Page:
Deutsche Adds To Geared Japan Bond ETNs

November 10, 2011

Deutsche gives investors ETN tools to play a Japanese bond market sell-off.

Deutsche Bank, the bank behind a family of exchange-traded notes marketed by Invesco PowerShares, rolled out two first-to-market inverse ETNs focused on Japanese government bond futures, completing a long pair it launched earlier this year.

The PowerShares DB Inverse Japanese Govt Bond Futures ETN (NYSEArca: JGBS) and the PowerShares DB 3x Inverse Japanese Govt Bond Futures ETN (NYSEArca: JGBD) provide single- and triple-inverse exposure to the dollar performance of the DB USD Inverse JGB Futures Index. That benchmark tracks a notional short position in 10-year JGB futures.

By contrast, their predecessors, the PowerShares DB Japanese Government Bond Futures ETNs, “JGBL” and “JGBT” launched in March, play the Japanese bond futures space from the long side, tracking the DB USD JGB Futures Index, which takes a long position in 10-year JGB futures. They each have gathered $4 million in assets.

JGBS and JGBD, costing annual fees of 0.50 percent and 0.95 percent, respectively, come at a time of an uncertain outlook for Japanese debt. Back in August, Moody’s downgraded Japan’s sovereign debt for the first time since 2002 to reflect the country’s budget deficit and government debt buildup. Still, Japan’s debt rating remains above “A,” a signal that investing in Japanese government bonds is still safe.

The new ETNs are the latest additions to a growing family of bond futures ETNs that include a pair of PowerShares DB German bond notes as well as the PowerShares DB Italian Treasury Bond Futures ETN (NYSEArca: ITLY) and its triple-exposure counterpart, “ITLT.”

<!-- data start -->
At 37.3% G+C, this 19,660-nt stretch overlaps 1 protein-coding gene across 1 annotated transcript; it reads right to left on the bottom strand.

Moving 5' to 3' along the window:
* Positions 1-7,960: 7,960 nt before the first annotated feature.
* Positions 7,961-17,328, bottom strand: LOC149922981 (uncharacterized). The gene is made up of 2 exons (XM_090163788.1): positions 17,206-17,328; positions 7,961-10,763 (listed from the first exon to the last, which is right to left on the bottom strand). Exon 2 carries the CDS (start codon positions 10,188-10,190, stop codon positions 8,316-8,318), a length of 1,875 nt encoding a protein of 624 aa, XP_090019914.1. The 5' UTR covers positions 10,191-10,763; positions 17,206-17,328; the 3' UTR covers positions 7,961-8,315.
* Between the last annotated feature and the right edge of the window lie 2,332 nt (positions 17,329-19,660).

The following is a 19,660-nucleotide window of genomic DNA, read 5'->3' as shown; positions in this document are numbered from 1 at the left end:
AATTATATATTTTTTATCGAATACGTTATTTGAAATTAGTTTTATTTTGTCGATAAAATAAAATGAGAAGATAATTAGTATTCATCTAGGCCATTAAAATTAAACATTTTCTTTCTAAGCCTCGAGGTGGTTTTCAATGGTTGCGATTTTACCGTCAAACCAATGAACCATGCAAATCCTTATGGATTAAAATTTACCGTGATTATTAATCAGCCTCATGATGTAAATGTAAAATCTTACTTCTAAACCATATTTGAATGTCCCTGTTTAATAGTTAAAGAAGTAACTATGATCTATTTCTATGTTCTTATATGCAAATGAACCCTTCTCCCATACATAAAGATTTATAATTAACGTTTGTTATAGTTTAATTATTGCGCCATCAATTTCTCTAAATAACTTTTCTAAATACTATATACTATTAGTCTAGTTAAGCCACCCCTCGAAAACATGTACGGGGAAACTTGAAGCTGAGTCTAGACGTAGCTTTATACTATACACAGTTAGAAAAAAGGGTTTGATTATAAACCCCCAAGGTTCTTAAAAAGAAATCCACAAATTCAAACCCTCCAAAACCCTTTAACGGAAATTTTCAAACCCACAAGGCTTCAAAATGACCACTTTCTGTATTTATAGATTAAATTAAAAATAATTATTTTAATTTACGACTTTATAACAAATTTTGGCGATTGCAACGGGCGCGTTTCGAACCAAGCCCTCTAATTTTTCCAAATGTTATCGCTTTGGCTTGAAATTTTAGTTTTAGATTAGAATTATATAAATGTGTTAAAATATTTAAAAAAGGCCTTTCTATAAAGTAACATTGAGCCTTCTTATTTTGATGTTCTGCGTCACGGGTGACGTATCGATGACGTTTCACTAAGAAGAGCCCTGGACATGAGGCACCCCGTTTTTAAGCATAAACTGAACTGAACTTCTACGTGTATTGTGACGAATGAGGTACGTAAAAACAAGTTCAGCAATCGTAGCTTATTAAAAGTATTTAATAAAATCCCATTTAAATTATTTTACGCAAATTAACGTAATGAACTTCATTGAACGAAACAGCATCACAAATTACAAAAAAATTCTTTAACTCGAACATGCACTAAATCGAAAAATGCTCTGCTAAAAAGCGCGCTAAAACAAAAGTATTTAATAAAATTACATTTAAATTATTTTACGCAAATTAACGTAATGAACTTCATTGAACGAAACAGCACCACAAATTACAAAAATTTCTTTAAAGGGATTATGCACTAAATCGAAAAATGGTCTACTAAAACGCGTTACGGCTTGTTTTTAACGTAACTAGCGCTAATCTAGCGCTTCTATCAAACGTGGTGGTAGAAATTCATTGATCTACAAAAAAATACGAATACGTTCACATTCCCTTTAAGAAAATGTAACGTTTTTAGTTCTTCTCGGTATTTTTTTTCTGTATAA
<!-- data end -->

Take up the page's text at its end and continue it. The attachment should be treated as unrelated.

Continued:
Those ETNs have been popular with investors this week, as Italy’s 10-year sovereign debt yields have pushed above 7 percent.

These geared bond futures ETNs, while designed for the more sophisticated investors looking for short-term strategies, are growing in popularity as tools for income diversification at a time of sluggish global economic growth.

“The returns of each ETN are obtained by combining the monthly returns of three times the monthly returns from the short JGB futures index with the returns of the TBill index, less investor fees,” the company said on its website.

ETNs, unlike ETFs that own the underlying physical securities of an index, are senior unsecured debt obligations, and are therefore subject to credit risk; in this case, from Deutsche Bank AG.

The company said the two new ETNs were officially listed on Nov. 9.



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